Interview with Eion Colfer, of Artemis Fowl fame, who quite controversially is writing a sequel to Hitchhikers Guide as Douglas Adams is unavailable due to his death.

The interview is mostly quick answers to crap questions posed collectively by a bin of borderline retarded dipsticks.

Sample:
Eh? How can you even think you would be remotely in the same category of human mind as Douglas? What makes you think your shit is worth even one cent of Douglas'? And who the fuck are you?

Such lovely sentence structure. It makes me not want to debate anything meaningful with you.

rick said...

There are two labels the left tries to pin on the anybody who disagrees with them. Racist or Nazi.

The lefties have cornered this market to such a degree and for so long, you'd think there would be an anti-trust investigation by now.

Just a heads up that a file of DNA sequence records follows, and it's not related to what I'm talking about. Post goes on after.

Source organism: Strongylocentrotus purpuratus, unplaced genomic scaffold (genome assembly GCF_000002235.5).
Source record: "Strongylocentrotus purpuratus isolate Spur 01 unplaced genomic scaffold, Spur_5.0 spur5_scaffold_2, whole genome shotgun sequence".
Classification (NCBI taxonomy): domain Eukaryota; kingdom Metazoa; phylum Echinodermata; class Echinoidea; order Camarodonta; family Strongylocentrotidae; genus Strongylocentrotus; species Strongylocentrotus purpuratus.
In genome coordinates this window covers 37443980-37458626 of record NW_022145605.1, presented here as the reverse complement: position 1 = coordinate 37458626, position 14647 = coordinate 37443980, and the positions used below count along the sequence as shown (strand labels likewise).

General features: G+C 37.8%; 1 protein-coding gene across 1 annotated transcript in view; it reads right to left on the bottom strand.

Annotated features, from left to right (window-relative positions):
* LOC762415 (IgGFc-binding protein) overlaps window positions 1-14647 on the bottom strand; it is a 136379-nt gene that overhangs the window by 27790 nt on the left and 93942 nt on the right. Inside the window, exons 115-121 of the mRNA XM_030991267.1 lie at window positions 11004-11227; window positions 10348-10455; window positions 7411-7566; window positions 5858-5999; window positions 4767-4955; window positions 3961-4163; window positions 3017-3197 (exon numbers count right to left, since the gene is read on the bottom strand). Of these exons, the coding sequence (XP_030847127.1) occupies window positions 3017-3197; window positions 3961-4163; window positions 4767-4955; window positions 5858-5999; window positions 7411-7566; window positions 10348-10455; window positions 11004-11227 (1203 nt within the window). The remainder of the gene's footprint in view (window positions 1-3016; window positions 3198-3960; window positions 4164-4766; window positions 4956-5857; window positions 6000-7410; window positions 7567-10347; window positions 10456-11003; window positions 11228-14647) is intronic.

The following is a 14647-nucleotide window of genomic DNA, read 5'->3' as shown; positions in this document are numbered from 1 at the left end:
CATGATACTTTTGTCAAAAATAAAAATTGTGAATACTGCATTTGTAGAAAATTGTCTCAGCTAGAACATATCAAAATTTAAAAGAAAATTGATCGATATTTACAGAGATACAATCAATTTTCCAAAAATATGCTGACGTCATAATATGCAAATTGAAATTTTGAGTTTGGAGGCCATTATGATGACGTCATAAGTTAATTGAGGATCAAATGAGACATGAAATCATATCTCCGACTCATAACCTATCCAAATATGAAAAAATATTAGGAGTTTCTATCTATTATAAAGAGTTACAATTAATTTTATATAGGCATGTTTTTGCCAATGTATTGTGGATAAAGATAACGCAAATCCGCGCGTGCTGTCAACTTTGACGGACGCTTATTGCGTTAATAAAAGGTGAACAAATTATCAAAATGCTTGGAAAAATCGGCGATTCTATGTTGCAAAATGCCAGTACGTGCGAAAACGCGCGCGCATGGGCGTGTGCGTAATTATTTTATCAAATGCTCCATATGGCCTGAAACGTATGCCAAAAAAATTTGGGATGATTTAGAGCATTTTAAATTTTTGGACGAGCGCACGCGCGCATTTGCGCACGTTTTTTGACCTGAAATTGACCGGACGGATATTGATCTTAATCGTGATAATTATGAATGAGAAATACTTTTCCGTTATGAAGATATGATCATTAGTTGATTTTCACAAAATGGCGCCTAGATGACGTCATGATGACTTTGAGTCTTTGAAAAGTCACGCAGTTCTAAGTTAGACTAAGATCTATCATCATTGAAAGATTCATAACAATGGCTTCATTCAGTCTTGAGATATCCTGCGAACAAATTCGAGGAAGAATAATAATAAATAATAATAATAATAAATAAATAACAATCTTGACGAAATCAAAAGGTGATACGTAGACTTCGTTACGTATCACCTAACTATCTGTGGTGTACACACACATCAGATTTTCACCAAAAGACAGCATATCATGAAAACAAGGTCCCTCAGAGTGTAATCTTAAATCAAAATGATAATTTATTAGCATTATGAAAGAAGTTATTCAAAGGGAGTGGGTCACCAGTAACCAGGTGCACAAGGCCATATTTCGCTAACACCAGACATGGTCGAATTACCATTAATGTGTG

Which party focuses on color? I bring you Harry Reid;s "talk Negro" as the latest the example. Joe Biden's "clean and articulate" code words for black but doesn't look or talk black. Bill Clinton's "he would be getting us coffee a few years back" i.e. a black waiter. And yet blacks continue to stay on the Democrats plantation. You disagree with an Obama position and you are Republican, Independent, or Conservative, you're labeled a racist. Everything with Democrats starts with the color of someone's skin.

Nazi?? The Nazi party wanted absolute government control. Do Conservative want that? No. Independents? No. Republicans? Some ,but few. Democrats?? More and by wide margin.

And yet these labels stick.

1jpb said...

This "Hitchhiker's" book must be a baby boomer thing. It makes me think of "The Zen and Art of Motorcycle Maintenance."